The construction industry has become far more engaged in building greener, more energy-efficient buildings in recent years. Considered thought and action leaders in the industry, G&T works closely with the global and national green building councils (GBCs) on next-generation sustainability issues and frameworks. We have also helped to deliver world-class sustainability projects, from BREEAM “Outstanding” and LEED “Platinum” buildings to more comprehensive “net-zero” developments.

G&T incorporates cutting-edge green technologies on many of its projects and aims to implement inclusive, economical and environmentally sound solutions. Using environmental effectiveness as our guide and performance as our mandate, we work closely with clients to implement their sustainability strategies. From our involvement in landmark projects such as EDGE London Bridge to our Mass Timber Office Forum that brought together panels of experts from across the industry to debate and discuss the barriers for using mass timber for commercial developments, we have a strong understanding of both the challenges and key success factors in making our buildings green. Our Sustainability Consultant Richard Francis will, in upcoming articles, outline how G&T is helping its clients design and construct buildings that use less energy, resources and materials, helping them to save carbon and reduce their energy requirements.

Forest with sunlight through trees

Points 8 and 9: Investing in carbon capture, usage and storage and protecting our natural environment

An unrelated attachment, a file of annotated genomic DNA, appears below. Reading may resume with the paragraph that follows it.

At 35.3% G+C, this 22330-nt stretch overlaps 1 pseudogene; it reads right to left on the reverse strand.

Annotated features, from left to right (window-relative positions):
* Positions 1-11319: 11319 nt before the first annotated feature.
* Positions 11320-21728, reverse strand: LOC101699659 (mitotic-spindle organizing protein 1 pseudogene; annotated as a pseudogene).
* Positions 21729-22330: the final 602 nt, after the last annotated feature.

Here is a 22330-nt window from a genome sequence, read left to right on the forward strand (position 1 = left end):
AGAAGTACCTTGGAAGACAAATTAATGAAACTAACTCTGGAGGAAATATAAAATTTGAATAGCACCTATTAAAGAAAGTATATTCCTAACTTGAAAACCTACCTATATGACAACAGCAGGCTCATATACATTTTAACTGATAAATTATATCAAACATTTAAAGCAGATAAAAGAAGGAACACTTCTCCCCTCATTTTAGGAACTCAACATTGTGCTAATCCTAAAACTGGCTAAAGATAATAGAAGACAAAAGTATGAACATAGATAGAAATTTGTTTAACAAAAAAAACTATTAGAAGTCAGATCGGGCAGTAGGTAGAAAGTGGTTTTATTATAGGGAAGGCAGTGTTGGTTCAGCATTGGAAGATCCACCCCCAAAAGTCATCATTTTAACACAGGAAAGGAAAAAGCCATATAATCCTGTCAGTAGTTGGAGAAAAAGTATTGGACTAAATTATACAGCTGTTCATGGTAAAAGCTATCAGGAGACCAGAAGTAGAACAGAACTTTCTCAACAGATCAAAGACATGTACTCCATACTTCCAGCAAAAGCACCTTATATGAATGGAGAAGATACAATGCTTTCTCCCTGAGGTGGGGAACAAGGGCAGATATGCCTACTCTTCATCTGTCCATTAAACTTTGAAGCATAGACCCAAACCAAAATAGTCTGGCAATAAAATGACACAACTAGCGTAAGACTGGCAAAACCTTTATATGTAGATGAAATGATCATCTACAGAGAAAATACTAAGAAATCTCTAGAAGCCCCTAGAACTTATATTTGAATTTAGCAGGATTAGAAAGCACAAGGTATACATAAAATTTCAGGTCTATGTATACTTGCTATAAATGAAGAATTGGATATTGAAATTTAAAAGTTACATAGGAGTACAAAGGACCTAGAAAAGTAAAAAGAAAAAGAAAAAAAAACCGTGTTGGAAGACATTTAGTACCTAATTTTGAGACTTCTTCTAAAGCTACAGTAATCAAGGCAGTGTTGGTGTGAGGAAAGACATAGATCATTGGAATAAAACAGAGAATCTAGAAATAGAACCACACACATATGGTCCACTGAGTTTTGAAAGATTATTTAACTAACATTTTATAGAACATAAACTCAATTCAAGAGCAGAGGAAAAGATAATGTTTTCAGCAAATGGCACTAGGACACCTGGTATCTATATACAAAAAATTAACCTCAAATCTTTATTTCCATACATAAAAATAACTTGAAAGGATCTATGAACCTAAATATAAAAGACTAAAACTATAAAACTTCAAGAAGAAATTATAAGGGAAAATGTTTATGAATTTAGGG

Carbon capture, usage and storage (CCUS) technologies capture CO2 from power generation, hydrogen production and industrial processes and store it deep underground where it cannot enter the atmosphere. Developing CCUS infrastructure that can store captured carbon under the seabed will, according to the Ten Point Plan, be done by establishing four industrial clusters in areas such as the North East, the Humber, North West, Scotland and Wales.

Aiming to develop four clusters by 2030, the Ten Point Plan suggests that these four sites (or ‘SuperPlaces’) will capture up to 10 Mt of CO2 per year. This is seen as a starting point for a new carbon capture industry, one that will grow at pace and scale with help from the £1 billion CCUS Infrastructure Fund and further private sector investment.

The support for CCUS stems from the recognition that ‘net zero’ targets cannot be met by reducing carbon emissions alone. Capturing, transporting and storing carbon will need to be done at scale. The Net Zero Strategy announced support of the HyNet and East Coast Cluster projects which, if progressed, would likely become operation by the mid-2020s. However, these major infrastructure projects will be a significant undertaking and carry with them substantial risks that will need to be managed carefully.

All of the priority areas outlined under the Ten Point Plan are ultimately about protecting the natural environment in one form or another. However, the specific focus of point 9 under the Plan is the preservation of nature. The natural environment is, according to the Ten Point Plan, “one of the most important and effective solutions we have for capturing and sequestering carbon long-term.” Construction has an important role to play here too. Sympathetic construction can help safeguard landscapes, restore habitats and combat biodiversity loss.